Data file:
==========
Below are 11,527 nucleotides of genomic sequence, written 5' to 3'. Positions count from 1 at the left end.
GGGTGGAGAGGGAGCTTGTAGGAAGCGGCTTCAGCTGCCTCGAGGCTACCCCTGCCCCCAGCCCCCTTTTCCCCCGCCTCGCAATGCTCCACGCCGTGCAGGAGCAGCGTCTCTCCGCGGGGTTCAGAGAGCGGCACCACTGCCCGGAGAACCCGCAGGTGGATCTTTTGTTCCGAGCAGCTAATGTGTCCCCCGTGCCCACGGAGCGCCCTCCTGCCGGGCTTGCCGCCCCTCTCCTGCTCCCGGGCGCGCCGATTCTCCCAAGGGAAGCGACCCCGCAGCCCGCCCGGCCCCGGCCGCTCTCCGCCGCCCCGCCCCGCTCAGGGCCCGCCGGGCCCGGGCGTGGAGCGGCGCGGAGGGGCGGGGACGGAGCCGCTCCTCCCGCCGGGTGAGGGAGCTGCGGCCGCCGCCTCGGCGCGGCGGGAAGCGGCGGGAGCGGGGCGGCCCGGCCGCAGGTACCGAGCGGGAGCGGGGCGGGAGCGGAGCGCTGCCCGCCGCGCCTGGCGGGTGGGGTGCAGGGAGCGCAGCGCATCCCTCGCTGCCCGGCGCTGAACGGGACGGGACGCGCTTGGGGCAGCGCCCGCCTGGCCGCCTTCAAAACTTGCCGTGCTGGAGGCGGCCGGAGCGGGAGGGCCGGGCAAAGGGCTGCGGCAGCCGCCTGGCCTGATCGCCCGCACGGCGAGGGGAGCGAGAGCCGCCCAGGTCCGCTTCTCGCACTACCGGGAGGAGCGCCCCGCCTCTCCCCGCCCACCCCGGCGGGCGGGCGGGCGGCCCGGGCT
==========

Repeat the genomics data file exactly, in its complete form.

Below are 11,527 nucleotides of genomic sequence, written 5' to 3'. Positions count from 1 at the left end.
GGGTGGAGAGGGAGCTTGTAGGAAGCGGCTTCAGCTGCCTCGAGGCTACCCCTGCCCCCAGCCCCCTTTTCCCCCGCCTCGCAATGCTCCACGCCGTGCAGGAGCAGCGTCTCTCCGCGGGGTTCAGAGAGCGGCACCACTGCCCGGAGAACCCGCAGGTGGATCTTTTGTTCCGAGCAGCTAATGTGTCCCCCGTGCCCACGGAGCGCCCTCCTGCCGGGCTTGCCGCCCCTCTCCTGCTCCCGGGCGCGCCGATTCTCCCAAGGGAAGCGACCCCGCAGCCCGCCCGGCCCCGGCCGCTCTCCGCCGCCCCGCCCCGCTCAGGGCCCGCCGGGCCCGGGCGTGGAGCGGCGCGGAGGGGCGGGGACGGAGCCGCTCCTCCCGCCGGGTGAGGGAGCTGCGGCCGCCGCCTCGGCGCGGCGGGAAGCGGCGGGAGCGGGGCGGCCCGGCCGCAGGTACCGAGCGGGAGCGGGGCGGGAGCGGAGCGCTGCCCGCCGCGCCTGGCGGGTGGGGTGCAGGGAGCGCAGCGCATCCCTCGCTGCCCGGCGCTGAACGGGACGGGACGCGCTTGGGGCAGCGCCCGCCTGGCCGCCTTCAAAACTTGCCGTGCTGGAGGCGGCCGGAGCGGGAGGGCCGGGCAAAGGGCTGCGGCAGCCGCCTGGCCTGATCGCCCGCACGGCGAGGGGAGCGAGAGCCGCCCAGGTCCGCTTCTCGCACTACCGGGAGGAGCGCCCCGCCTCTCCCCGCCCACCCCGGCGGGCGGGCGGGCGGCCCGGGCT